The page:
Desoto, Texas (PressExposure) February 25, 2011 -- The United States Green Building Council (USGBC) has awarded Leadership in Energy and Environmental Design (LEED) Silver Certification to one of the buildings in the Unaccompanied Enlisted Personnel Housing (UEPH) Complex (Task Order One) at Fort Bliss in El Paso, Texas. Warrior Group, a provider of premier construction services for permanent modular and conventional construction, served as the primary subcontractor to deliver the buildings using a "hybrid" construction method, which combines permanent modular construction (PMC) with site-built components. The completed Fort Bliss project consists of 34 two-story permanent modular buildings encompassing 1.5 million square feet of space, and includes more than 2,000 apartments for single enlisted personnel. All of the structures were built to the same standards and are eligible to apply for LEED Silver certification.
Since its creation more than 10 years ago, The LEED certification program has encouraged sustainable green building and practices, while recognizing projects that use strategies for better environmental and health performance. A LEED Certification is the best measure for determining a truly "green" and environmentally-friendly structure.
According to Warrior Group, PMC was a key factor for the Fort Bliss UEPH complex meeting a number of LEED Certification prerequisites and earning a total of 34 points for LEED Silver Certification.
"Permanent modular construction not only promotes the building of LEED-certified structures, but also helps the building process stay as environmentally-friendly as possible, making it an ideal solution for any government facility," said Gail Warrior, president and chief executive officer, Warrior Group.
For example, PMC calls for shifting the bulk of the construction process from a traditional job site to an enclosed factory, thus reducing the congestion and the pollution levels from construction activities. PMC also decreases the amount of soil erosion and other harmful environmental effects when heavy machinery and building materials are left on-site for long periods of time.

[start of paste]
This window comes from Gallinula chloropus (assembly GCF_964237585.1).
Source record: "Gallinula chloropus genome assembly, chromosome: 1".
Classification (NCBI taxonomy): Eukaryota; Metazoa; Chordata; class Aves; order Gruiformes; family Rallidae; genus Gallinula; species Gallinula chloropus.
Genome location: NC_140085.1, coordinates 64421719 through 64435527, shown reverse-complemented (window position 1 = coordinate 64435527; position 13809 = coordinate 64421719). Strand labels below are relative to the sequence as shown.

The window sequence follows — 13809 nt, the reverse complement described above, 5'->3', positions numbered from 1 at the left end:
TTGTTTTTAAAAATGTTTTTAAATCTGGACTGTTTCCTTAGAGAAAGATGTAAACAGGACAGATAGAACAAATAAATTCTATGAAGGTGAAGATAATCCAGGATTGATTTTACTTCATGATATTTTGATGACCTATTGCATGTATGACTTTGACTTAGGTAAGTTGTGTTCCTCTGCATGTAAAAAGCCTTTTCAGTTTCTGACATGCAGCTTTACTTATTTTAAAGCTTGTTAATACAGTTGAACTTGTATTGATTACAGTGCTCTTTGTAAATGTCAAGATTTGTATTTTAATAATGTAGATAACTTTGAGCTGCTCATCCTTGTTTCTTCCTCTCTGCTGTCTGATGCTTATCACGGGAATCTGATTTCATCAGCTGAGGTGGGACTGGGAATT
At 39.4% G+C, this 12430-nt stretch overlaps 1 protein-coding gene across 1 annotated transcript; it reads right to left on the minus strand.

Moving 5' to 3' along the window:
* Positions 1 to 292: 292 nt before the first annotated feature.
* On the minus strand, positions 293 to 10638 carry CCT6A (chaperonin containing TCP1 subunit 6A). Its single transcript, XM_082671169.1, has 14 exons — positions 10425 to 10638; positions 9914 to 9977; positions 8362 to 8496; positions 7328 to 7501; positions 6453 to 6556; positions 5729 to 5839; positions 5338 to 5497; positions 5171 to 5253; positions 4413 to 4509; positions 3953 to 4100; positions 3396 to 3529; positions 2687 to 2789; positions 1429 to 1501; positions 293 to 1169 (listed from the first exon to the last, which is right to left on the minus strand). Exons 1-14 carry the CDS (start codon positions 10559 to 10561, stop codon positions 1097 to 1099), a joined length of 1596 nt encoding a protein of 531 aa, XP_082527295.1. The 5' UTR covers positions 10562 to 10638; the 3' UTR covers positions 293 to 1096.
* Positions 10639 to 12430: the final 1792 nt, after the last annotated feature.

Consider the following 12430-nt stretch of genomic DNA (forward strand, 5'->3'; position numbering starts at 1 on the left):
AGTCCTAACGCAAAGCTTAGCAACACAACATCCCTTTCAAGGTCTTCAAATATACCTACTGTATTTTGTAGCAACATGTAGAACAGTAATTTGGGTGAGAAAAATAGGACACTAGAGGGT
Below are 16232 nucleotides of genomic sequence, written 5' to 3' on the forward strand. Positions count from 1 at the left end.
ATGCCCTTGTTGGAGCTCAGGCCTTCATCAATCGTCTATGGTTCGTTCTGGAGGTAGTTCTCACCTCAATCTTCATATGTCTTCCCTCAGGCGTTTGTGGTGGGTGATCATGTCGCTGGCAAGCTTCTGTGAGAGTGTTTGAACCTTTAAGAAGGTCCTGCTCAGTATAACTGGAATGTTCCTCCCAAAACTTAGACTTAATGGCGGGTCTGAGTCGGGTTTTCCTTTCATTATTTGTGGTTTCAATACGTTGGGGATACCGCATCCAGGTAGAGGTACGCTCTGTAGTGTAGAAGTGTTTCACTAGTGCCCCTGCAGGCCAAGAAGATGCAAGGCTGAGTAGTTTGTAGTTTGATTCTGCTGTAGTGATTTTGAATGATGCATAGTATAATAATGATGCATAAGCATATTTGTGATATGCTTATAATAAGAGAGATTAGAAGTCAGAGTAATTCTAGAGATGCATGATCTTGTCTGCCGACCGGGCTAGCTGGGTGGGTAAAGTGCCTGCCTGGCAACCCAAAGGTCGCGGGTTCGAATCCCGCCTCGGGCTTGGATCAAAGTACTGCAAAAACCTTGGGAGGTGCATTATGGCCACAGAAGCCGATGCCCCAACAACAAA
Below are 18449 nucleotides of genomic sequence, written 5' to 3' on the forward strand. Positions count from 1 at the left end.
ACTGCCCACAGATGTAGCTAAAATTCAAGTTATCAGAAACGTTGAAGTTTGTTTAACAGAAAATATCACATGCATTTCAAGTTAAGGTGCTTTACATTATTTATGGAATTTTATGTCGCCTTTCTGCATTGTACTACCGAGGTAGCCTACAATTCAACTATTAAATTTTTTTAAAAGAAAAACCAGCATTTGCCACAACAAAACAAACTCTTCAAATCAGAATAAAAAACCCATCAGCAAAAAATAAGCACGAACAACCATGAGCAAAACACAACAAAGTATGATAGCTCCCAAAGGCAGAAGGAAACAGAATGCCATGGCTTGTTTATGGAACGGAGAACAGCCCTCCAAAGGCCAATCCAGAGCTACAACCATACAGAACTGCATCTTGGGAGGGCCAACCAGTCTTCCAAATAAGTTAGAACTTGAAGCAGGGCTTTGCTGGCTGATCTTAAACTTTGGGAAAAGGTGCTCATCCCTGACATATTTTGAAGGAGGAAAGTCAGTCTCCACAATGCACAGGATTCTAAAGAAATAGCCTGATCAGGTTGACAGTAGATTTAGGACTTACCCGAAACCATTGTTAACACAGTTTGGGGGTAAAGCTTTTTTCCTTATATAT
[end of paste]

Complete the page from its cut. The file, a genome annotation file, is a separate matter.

"Our factory processes also address recycling and reuse of materials and allow us to build tightly sealed structures. This reduces air infiltration and makes the buildings more energy efficient," said Warrior. "As an added benefit, the factory process in permanent modular construction decreases the amount of time and the number of weather-related interruptions often associated with projects of this magnitude. This means that this type of construction method typically speeds up the building process by 20 to 30 percent and, in this instance, greatly contributed to the completion of the UEPH Complex site work in less than 12 months."
The sustainable attributes of PMC enabled the facilities to earn LEED points in the materials and resources category through the careful management of building materials and waste. The superior air tightness of the buildings optimizes energy performance as well enhancing the indoor air quality of the buildings, which also earns points.
The Fort Bliss UEPH housing complex performs particularly well regarding air filtration and related energy efficiency. "The U.S. Army Corps of Engineers (USACE) has developed stringent air tightness standards for all new Army construction projects. These standards require that building envelopes must be designed and built with a continuous air barrier to control air leakage into or out of the space. Tests conducted at the Fort Bliss complex demonstrated that the structures exceeded these stringent requirements for indoor air infiltration," Warrior said. During testing, these structures reported an air leakage rate of only 0.122 CFM/sq. ft, half of the USACE requirement of 0.25 CFM/sq. ft.
"The UEPH complex at Fort Bliss demonstrates that permanent modular construction, in addition to providing a significantly shorter construction timeline, provides other benefits that can contribute to constructing a LEED-certifiable building," said Warrior. "We are especially pleased with the exceptional performance of these buildings in air infiltration and indoor air quality test, and hope this Complex will be an excellent example for all military or government facilities in the future."
In addition to its sustainable attributes and energy efficiency, the UEPH complex at Fort Bliss is designed to provide more personal and comfortable housing for military personnel. The apartments contain private sleeping rooms and shared kitchens and baths for two soldiers per unit. Fort Bliss is expected to grow by more than 60 percent and reach a population of more than 127,000 including Army personnel, National Guard and reserves, retirees and military families by 2012.
Warrior Group served as a subcontractor to Hensel Phelps on the project and provided design-assistance, manufacturing, quality control, installation and project management for construction of the buildings.